Thibaut Pinot’s words of caution after Saturday’s opening time trial proved to be prescient. After gaining time in Utrecht on the principal contenders for overall victory at this Tour de France, the FDJ man had moved swiftly to put a dampener on French expectations, which haven’t reached such heights, perhaps, since the mid-1990s. “A 20-second advantage means nothing,” he said calmly.
So it proved on Sunday. Inevitably, strong winds and heavy rain buffeted the peloton as it approached the Dutch province of Zelande, made up largely of land reclaimed from the North Sea over the centuries, and even despite all the forewarnings, a period of chaos ensued.
As Etixx-QuickStep made merry at the head of the bunch inside the final 50 kilometres, Pinot was among those caught on the wrong side of the splits, along with Nairo Quintana (Movistar) and Vincenzo Nibali (Astana).
Within five kilometres, the deficit to the front group, which contained Chris Froome (Sky) and Alberto Contador (Tinkoff-Saxo), was already 30 seconds and despite Astana and Movistar’s attempts to play Hans Brinker, it would increase to 1:28 by the time the chasers reached the finish at the Oosterscheldekering, the Delta Works, the Netherlands’ remarkable series of dams, dykes and storm surge barriers.
“We were well prepared but we didn’t expected to be hit by this storm after we left Rotterdam,” Pinot told reporters as he warmed down on the turbo trainer outside the FDJ bus. “That was the worst moment, with a lot of roundabouts and crashes. There was panic.”
In a departure from years past, when FDJ looked to animate the Tour by entering breaks from the opening stage, the squad is devoted entirely to Pinot this time around, with Marc Madiot ordering his men to protect their leader and save themselves as best they can for next Sunday’s team time trial in Brittany.
“At the beginning, I was in the front group and I had Mathieu Ladagnous just in front of me, but then a guy got in between us and allowed a gap to open,” Pinot said. “I was two wheels short of being on the right side of the split. It’s a thing of nothing but then echelons always form because of a detail like that.”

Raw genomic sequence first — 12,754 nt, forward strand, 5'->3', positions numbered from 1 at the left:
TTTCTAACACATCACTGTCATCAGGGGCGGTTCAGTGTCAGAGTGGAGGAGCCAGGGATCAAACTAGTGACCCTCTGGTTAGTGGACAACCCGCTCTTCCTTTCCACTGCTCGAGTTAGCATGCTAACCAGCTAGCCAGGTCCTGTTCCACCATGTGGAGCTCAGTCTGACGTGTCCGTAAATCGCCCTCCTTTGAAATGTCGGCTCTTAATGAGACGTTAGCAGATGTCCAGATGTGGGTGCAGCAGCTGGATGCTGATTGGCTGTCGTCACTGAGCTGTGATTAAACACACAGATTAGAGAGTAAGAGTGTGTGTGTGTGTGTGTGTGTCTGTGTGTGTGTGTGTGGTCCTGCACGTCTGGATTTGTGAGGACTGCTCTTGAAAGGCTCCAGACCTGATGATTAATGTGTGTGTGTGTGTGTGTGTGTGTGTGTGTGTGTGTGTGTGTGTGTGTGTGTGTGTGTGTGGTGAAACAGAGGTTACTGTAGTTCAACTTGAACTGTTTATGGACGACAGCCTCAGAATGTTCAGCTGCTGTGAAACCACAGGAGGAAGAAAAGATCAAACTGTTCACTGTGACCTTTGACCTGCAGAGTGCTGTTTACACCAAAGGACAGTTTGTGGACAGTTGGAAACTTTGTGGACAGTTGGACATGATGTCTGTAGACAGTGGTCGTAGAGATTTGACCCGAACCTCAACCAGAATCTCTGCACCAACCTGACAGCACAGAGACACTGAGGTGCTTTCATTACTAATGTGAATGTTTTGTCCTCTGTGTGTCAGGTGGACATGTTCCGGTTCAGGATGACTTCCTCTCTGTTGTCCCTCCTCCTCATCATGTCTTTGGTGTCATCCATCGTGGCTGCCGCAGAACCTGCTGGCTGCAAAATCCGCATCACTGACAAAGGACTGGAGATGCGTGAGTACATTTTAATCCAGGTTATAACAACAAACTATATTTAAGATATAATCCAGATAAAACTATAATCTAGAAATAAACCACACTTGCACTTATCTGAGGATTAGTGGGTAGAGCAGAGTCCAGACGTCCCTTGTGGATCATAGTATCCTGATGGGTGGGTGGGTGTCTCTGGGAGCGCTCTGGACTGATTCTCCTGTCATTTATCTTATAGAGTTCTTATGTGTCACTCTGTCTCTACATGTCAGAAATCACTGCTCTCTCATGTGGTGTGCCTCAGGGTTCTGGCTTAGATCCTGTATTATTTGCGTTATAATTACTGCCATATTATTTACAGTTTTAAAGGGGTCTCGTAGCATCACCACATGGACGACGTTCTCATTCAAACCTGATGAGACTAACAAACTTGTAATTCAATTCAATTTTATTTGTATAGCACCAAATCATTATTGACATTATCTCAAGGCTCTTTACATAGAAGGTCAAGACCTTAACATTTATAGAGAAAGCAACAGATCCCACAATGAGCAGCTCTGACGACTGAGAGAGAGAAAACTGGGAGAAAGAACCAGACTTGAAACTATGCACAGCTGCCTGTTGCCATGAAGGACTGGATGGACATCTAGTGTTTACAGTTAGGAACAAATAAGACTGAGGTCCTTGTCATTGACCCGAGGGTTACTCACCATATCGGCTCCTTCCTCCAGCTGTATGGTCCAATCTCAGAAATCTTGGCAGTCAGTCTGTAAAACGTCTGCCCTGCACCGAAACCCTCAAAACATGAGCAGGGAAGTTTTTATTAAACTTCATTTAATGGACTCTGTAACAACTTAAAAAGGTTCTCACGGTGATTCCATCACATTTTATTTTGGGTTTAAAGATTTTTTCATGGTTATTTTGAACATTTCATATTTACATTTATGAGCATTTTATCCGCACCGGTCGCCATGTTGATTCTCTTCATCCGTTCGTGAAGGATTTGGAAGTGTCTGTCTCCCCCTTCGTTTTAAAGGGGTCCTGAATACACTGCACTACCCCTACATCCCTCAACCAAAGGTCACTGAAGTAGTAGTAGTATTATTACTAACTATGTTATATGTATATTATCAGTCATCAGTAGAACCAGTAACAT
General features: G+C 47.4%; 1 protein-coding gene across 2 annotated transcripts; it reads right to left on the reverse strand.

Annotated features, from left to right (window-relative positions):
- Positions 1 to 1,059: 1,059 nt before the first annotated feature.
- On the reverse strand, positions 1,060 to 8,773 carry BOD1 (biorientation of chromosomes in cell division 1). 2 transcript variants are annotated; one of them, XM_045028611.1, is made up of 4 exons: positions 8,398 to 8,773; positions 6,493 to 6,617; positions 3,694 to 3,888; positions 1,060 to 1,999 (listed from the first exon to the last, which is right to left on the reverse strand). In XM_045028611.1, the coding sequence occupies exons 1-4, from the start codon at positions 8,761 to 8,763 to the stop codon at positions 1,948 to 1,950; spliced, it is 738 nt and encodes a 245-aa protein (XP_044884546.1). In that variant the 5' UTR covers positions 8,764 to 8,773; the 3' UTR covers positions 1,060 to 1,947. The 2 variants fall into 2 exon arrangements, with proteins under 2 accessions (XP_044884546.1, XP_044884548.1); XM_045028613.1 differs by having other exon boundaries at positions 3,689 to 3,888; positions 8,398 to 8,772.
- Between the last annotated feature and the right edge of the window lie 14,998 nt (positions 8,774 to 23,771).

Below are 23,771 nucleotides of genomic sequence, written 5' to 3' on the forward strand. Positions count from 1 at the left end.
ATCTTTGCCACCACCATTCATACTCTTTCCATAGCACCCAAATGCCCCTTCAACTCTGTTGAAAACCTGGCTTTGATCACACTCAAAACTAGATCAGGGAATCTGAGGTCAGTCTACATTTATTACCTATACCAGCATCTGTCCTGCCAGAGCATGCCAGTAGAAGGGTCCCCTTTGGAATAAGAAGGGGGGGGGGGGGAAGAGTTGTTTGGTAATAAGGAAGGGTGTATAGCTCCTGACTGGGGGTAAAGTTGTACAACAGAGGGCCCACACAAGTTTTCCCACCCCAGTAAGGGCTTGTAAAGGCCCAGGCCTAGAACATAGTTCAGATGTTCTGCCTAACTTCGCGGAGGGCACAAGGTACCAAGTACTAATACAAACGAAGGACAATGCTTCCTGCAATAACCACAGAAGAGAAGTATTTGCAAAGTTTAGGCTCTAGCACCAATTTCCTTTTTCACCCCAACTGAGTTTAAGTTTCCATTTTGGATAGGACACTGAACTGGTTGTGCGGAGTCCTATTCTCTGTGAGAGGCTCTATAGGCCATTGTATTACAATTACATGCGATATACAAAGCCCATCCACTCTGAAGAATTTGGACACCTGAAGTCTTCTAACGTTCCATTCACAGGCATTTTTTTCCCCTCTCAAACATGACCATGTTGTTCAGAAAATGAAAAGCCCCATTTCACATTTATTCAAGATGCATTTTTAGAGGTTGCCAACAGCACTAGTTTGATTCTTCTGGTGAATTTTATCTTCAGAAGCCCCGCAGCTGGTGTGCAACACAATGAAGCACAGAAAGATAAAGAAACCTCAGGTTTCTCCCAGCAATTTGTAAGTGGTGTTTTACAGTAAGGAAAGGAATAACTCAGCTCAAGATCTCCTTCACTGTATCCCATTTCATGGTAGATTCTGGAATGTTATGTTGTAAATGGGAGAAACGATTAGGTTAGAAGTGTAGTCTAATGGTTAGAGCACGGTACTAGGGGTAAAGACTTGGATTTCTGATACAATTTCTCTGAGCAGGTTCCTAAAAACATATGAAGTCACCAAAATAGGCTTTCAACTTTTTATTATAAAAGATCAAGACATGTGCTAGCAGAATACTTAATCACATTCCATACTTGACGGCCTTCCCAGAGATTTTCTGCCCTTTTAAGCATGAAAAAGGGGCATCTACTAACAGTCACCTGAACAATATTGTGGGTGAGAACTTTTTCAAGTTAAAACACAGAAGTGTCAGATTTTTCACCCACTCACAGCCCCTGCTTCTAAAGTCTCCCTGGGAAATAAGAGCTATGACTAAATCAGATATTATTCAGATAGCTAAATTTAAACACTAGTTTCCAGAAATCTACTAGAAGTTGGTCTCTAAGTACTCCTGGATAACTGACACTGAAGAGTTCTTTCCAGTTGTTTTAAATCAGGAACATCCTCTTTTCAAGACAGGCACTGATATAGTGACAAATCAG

The running account for the frantic opening week of this Tour is still very much open, however, and Pinot will hope that when all of the little details are totted up – aggregated, even – next weekend, his balance sheet will be a positive one.
“It could have been worse today, we could have seen more crashes,” he said. “On the television, that must have been a nice stage to watch, but it could all kick off again in the days to come, and we haven’t even reached the cobbles yet.”
On Monday, at least in theory, Pinot should find more amenable terrain when the Tour crosses into Belgium and follows the finale of Flèche Wallonne to finish atop the Mur de Huy, though, as he pointed out, the heavy lifting will have to be done before the climb itself. “It’s going to be decided by positioning, you’ll need good legs to be well placed at the right moment,” he said.
Pinot now lies 31st overall, 2:07 behind yellow jersey Fabian Cancellara (Trek Factory Racing), 1:19 down on Froome and 1:07 off Contador, though he remains just ahead of both Nibali and Quintana. After Pinot climbed aboard the FDJ bus, however, his manager Marc Madiot was quick to put the day’s travails into perspective when asked if he was concerned about the time lost. “A lot of riders lost a lot of time,” he said succinctly.